Film - Holy Jail
What a journey
Oh Lord, do we have some catching up to do!
I didn’t mean to disappear from the blogosphere for this long, and I honestly don’t know how I can summarize these past few months in a single post — it’s been an adventure unlike any other.
Last time you heard from me was when I ran the home stretch of the fundraising campaign for my film “Holy Jail” (which, thanks to God’s grace and people’s generosity and their hard work is now in post-production with a premiere-date set for May 2019)!
A lot of things have happened, and I’ve learned that living out of a suitcase for three months really isn’t that bad; not when you get to direct your biggest project yet, produce four films on three continents, meet new people, catch up with old ones, share a vision with devoted crew-members, receive an award from your hometown, learn how to do a backflip and spend lots of quality time with family and friends.
I’ll tell you all about the film, the challenges and victories of the production and the lessons and revelations of the experience in another post.
But here’s just a quick ‘hello’ proving that I’m still alive and forever grateful for your support.
In the meantime, this is some of what I’ve been up to — in the form of photographic documentation.
***If you follow me on Facebook or Instagram this probably feels like a redundant post to you, so I won’t judge you if you stop reading. But feel free to continue 🙂 ***
In October, welcomed the talented and exceptionally hardworking cinematographer, Jall Cowasji, to Haugesund, Norway to begin prepping for the shoot of “Holy Jail”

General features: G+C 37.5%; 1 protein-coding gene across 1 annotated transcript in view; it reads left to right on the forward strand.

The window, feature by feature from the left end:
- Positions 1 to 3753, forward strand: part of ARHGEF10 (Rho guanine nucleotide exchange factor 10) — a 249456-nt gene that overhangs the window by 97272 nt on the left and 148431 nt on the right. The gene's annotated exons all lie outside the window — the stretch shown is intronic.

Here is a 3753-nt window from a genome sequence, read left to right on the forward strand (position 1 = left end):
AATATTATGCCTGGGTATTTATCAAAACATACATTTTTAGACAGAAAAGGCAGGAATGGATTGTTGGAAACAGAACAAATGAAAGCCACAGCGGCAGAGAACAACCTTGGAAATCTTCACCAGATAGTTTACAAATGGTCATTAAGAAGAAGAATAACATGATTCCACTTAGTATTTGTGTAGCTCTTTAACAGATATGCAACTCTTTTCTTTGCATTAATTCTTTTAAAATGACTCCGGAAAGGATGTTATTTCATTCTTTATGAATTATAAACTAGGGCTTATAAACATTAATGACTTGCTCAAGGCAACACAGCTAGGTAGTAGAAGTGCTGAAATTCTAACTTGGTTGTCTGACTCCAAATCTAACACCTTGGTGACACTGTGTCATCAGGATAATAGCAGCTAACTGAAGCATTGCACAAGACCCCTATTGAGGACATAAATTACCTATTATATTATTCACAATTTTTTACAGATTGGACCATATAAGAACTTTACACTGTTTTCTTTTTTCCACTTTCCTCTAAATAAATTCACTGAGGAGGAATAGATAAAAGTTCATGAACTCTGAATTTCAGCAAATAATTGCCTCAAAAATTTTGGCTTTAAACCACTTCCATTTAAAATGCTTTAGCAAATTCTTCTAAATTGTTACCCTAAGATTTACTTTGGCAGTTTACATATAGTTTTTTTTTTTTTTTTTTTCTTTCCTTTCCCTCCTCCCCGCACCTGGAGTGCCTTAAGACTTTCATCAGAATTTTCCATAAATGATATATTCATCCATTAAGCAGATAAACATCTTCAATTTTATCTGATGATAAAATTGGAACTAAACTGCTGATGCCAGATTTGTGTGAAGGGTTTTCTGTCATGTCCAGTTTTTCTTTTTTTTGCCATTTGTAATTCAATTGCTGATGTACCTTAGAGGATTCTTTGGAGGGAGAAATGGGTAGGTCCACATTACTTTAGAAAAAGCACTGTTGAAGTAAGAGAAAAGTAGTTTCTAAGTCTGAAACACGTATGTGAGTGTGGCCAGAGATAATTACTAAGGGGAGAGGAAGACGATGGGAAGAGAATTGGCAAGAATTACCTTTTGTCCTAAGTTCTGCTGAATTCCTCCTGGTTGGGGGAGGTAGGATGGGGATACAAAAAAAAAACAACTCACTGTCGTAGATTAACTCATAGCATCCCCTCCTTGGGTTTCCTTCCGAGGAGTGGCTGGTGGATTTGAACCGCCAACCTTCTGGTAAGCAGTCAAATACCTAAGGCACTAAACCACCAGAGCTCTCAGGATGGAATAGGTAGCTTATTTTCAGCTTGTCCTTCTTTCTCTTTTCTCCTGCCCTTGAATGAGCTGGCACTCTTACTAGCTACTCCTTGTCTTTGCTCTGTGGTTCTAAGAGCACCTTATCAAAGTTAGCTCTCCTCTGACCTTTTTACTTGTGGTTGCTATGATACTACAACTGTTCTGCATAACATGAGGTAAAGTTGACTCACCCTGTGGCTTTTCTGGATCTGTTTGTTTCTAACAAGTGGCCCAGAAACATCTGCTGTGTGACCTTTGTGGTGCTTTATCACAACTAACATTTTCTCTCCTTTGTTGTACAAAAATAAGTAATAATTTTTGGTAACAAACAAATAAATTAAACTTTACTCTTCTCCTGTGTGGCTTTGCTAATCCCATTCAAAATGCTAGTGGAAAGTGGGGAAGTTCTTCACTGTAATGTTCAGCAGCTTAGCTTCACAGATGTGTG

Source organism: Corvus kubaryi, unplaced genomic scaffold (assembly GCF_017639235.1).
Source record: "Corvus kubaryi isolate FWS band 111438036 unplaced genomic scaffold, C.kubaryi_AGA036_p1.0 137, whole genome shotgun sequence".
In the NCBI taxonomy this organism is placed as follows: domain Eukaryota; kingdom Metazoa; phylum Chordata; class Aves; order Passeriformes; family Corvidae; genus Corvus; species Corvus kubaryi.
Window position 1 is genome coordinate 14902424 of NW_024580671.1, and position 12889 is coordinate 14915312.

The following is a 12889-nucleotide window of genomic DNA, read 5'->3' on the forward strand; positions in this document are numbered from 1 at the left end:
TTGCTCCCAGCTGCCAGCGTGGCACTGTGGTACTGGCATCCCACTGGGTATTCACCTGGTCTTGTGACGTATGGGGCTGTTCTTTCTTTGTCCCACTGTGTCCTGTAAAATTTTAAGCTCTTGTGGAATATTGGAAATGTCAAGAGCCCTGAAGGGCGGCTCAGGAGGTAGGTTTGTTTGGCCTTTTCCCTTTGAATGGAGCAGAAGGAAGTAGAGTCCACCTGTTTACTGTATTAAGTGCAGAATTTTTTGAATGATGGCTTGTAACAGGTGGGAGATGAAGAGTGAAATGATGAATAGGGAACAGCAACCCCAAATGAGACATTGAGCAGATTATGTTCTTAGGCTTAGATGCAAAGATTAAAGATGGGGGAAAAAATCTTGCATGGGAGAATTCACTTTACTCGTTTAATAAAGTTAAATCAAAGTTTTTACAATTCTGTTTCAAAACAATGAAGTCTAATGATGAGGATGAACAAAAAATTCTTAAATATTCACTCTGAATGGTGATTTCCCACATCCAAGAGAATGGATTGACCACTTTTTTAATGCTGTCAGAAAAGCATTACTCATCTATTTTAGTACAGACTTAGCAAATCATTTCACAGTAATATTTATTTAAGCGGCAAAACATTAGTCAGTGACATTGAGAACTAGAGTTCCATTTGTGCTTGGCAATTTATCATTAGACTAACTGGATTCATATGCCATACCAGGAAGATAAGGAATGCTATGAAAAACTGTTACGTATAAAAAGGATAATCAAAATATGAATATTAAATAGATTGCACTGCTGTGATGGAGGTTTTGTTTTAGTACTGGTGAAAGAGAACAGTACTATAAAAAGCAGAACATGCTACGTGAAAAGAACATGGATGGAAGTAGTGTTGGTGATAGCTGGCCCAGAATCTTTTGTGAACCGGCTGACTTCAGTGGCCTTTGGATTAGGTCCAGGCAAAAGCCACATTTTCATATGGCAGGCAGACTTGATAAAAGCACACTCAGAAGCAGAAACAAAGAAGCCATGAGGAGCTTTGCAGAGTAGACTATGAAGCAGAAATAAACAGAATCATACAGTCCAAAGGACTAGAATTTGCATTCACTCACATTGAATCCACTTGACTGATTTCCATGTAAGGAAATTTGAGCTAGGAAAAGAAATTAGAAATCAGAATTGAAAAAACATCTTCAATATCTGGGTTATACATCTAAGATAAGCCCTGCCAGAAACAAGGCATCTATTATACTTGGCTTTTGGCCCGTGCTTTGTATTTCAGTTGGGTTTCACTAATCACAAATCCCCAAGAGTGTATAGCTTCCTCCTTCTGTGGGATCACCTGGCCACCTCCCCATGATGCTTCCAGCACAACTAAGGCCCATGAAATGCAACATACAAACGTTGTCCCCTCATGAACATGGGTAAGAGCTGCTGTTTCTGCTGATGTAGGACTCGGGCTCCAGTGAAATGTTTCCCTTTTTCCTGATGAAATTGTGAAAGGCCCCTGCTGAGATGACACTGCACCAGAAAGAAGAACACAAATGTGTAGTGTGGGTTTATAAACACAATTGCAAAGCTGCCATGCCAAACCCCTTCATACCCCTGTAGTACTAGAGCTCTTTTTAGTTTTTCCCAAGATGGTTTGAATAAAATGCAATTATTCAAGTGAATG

Photo: Nikolas Hofmann.
Early morning-shoot outside the jail in Haugesund.
Photo: Zille Marie Bårdsen / Appex.
Here’s a behind the scenes video from the set, brought to you by TVH. English subtitles available if you hit one of the buttons down to the right, on the video itself.
With Assistant Director, Karl M. Karlsen.
Photo: William Lyngholm.
2nd Assistant Director Aleksander N. Samsonsen, Sound Mixer Thor Vidar Hjelmervik, Production Assistant Cecilie Udstuen and Boom Operator Mustafa Battal.
Then I was supposed to be in Sioux Falls to guest speak at Cinema Falls’ Scandinavian Film Festival, but because of the film shoot I had to make a virtual appearance instead. Honored to show my film “Sisters” at the festival!
Video by Karl M. Karlsen.
Then I got the fantastic news that I had been selected as the recipient of the 2018 Culture Scholarship from my hometown. This lifted off a financial burden for the funding of Holy Jail, and I’m so grateful for the honor and support. But since I had already left for Florida to produce a film there, my dad stepped in and accepted the award on my behalf.
Photo: Grethe Nygaard.
Here’s a radio interview where I talk about the award, the film and my life in New York.
Thanks to host Egil Houeland at Radio 102 for making live radio interviews fun.
English subtitles are available if you hit one of the buttons down to the right, on the video itself.
I’ll write another post about my time in Florida, but all I can say is that I had a magical time there, helping my dear friend and director, Kai Torres, bring her vision to life with her movie “Pancakes.”
I also produced a Lebanese film directed by another dear friend, Nay Tabbara, that deserves a wonderful mention of its own later.
But now that I’m back in New York, attending classes and editing “Holy Jail” I just want to tell you one more thing. (you may consider this a reward to those of you who actually read this long-ass post. Thank you).
Holy Jail the Movie has its own website!
Posters, screen shots and behind-the scenes material can be found right here:
Stay tuned for updates regarding premiere dates, screenings and more.
Huge thanks to everyone who made these past months possible. You know who you are.
When I decided to produce a prison-film in Norway — from New York — I did not take into account all the phone calls and Skype meetings I would have to do, before 6 in the morning!